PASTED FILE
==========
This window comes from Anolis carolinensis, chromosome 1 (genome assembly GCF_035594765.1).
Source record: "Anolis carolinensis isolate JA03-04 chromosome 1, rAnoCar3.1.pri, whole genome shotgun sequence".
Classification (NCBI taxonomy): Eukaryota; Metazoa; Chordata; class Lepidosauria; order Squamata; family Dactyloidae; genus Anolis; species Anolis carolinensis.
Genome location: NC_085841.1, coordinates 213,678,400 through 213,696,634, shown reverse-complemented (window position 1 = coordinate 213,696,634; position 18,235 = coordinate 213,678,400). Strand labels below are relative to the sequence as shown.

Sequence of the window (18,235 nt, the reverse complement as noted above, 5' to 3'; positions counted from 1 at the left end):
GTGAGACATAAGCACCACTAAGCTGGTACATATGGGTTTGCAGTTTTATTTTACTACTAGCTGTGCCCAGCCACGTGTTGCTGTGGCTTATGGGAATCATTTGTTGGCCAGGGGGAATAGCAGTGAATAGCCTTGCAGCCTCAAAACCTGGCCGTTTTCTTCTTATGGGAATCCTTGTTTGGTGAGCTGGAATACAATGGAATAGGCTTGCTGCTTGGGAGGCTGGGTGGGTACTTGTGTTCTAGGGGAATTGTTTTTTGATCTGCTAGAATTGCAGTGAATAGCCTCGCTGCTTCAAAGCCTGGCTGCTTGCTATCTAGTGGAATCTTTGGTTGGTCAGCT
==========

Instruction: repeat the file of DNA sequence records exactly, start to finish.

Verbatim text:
This window comes from Anolis carolinensis, chromosome 1 (genome assembly GCF_035594765.1).
Source record: "Anolis carolinensis isolate JA03-04 chromosome 1, rAnoCar3.1.pri, whole genome shotgun sequence".
Classification (NCBI taxonomy): Eukaryota; Metazoa; Chordata; class Lepidosauria; order Squamata; family Dactyloidae; genus Anolis; species Anolis carolinensis.
Genome location: NC_085841.1, coordinates 213,678,400 through 213,696,634, shown reverse-complemented (window position 1 = coordinate 213,696,634; position 18,235 = coordinate 213,678,400). Strand labels below are relative to the sequence as shown.

Sequence of the window (18,235 nt, the reverse complement as noted above, 5' to 3'; positions counted from 1 at the left end):
GTGAGACATAAGCACCACTAAGCTGGTACATATGGGTTTGCAGTTTTATTTTACTACTAGCTGTGCCCAGCCACGTGTTGCTGTGGCTTATGGGAATCATTTGTTGGCCAGGGGGAATAGCAGTGAATAGCCTTGCAGCCTCAAAACCTGGCCGTTTTCTTCTTATGGGAATCCTTGTTTGGTGAGCTGGAATACAATGGAATAGGCTTGCTGCTTGGGAGGCTGGGTGGGTACTTGTGTTCTAGGGGAATTGTTTTTTGATCTGCTAGAATTGCAGTGAATAGCCTCGCTGCTTCAAAGCCTGGCTGCTTGCTATCTAGTGGAATCTTTGGTTGGTCAGCT